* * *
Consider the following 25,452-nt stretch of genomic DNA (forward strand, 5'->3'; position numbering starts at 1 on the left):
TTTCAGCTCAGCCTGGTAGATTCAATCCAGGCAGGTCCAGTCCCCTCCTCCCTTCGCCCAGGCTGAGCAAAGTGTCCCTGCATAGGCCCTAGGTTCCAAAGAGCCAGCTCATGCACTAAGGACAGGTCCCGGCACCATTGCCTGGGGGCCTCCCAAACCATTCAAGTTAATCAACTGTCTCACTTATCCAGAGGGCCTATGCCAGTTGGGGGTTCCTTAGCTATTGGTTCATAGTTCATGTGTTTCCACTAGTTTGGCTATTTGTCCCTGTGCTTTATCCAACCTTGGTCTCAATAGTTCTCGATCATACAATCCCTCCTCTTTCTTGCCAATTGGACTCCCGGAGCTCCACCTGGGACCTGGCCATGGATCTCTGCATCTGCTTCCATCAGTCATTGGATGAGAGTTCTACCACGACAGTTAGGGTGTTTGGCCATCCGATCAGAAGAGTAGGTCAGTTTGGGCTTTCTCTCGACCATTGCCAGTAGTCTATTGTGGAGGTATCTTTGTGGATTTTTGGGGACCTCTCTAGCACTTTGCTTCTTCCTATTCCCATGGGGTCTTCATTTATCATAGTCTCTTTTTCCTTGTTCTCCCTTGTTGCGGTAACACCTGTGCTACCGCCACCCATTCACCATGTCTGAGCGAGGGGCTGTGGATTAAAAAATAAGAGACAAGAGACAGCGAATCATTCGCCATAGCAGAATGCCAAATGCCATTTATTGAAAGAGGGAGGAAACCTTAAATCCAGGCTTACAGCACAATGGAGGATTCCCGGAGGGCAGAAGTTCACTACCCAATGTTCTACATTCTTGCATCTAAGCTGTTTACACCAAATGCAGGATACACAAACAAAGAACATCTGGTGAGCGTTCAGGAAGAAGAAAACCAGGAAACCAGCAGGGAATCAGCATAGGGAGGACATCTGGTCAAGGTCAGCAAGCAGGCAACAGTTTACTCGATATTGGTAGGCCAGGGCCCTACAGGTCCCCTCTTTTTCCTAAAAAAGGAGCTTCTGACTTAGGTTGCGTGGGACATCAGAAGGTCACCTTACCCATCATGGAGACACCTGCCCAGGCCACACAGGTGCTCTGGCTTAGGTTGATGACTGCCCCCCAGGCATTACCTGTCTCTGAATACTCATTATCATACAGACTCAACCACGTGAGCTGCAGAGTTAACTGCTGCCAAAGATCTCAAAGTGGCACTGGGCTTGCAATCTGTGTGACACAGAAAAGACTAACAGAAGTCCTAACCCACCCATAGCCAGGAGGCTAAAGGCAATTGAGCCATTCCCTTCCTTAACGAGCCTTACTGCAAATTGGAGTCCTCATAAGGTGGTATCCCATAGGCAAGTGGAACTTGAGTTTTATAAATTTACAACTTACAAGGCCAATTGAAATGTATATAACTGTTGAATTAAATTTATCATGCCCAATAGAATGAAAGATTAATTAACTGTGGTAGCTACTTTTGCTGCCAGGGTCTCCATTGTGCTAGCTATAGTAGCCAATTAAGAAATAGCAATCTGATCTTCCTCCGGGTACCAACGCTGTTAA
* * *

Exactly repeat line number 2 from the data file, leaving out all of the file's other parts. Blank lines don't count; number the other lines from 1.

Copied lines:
TTTCAGCTCAGCCTGGTAGATTCAATCCAGGCAGGTCCAGTCCCCTCCTCCCTTCGCCCAGGCTGAGCAAAGTGTCCCTGCATAGGCCCTAGGTTCCAAAGAGCCAGCTCATGCACTAAGGACAGGTCCCGGCACCATTGCCTGGGGGCCTCCCAAACCATTCAAGTTAATCAACTGTCTCACTTATCCAGAGGGCCTATGCCAGTTGGGGGTTCCTTAGCTATTGGTTCATAGTTCATGTGTTTCCACTAGTTTGGCTATTTGTCCCTGTGCTTTATCCAACCTTGGTCTCAATAGTTCTCGATCATACAATCCCTCCTCTTTCTTGCCAATTGGACTCCCGGAGCTCCACCTGGGACCTGGCCATGGATCTCTGCATCTGCTTCCATCAGTCATTGGATGAGAGTTCTACCACGACAGTTAGGGTGTTTGGCCATCCGATCAGAAGAGTAGGTCAGTTTGGGCTTTCTCTCGACCATTGCCAGTAGTCTATTGTGGAGGTATCTTTGTGGATTTTTGGGGACCTCTCTAGCACTTTGCTTCTTCCTATTCCCATGGGGTCTTCATTTATCATAGTCTCTTTTTCCTTGTTCTCCCTTGTTGCGGTAACACCTGTGCTACCGCCACCCATTCACCATGTCTGAGCGAGGGGCTGTGGATTAAAAAATAAGAGACAAGAGACAGCGAATCATTCGCCATAGCAGAATGCCAAATGCCATTTATTGAAAGAGGGAGGAAACCTTAAATCCAGGCTTACAGCACAATGGAGGATTCCCGGAGGGCAGAAGTTCACTACCCAATGTTCTACATTCTTGCATCTAAGCTGTTTACACCAAATGCAGGATACACAAACAAAGAACATCTGGTGAGCGTTCAGGAAGAAGAAAACCAGGAAACCAGCAGGGAATCAGCATAGGGAGGACATCTGGTCAAGGTCAGCAAGCAGGCAACAGTTTACTCGATATTGGTAGGCCAGGGCCCTACAGGTCCCCTCTTTTTCCTAAAAAAGGAGCTTCTGACTTAGGTTGCGTGGGACATCAGAAGGTCACCTTACCCATCATGGAGACACCTGCCCAGGCCACACAGGTGCTCTGGCTTAGGTTGATGACTGCCCCCCAGGCATTACCTGTCTCTGAATACTCATTATCATACAGACTCAACCACGTGAGCTGCAGAGTTAACTGCTGCCAAAGATCTCAAAGTGGCACTGGGCTTGCAATCTGTGTGACACAGAAAAGACTAACAGAAGTCCTAACCCACCCATAGCCAGGAGGCTAAAGGCAATTGAGCCATTCCCTTCCTTAACGAGCCTTACTGCAAATTGGAGTCCTCATAAGGTGGTATCCCATAGGCAAGTGGAACTTGAGTTTTATAAATTTACAACTTACAAGGCCAATTGAAATGTATATAACTGTTGAATTAAATTTATCATGCCCAATAGAATGAAAGATTAATTAACTGTGGTAGCTACTTTTGCTGCCAGGGTCTCCATTGTGCTAGCTATAGTAGCCAATTAAGAAATAGCAATCTGATCTTCCTCCGGGTACCAACGCTGTTAA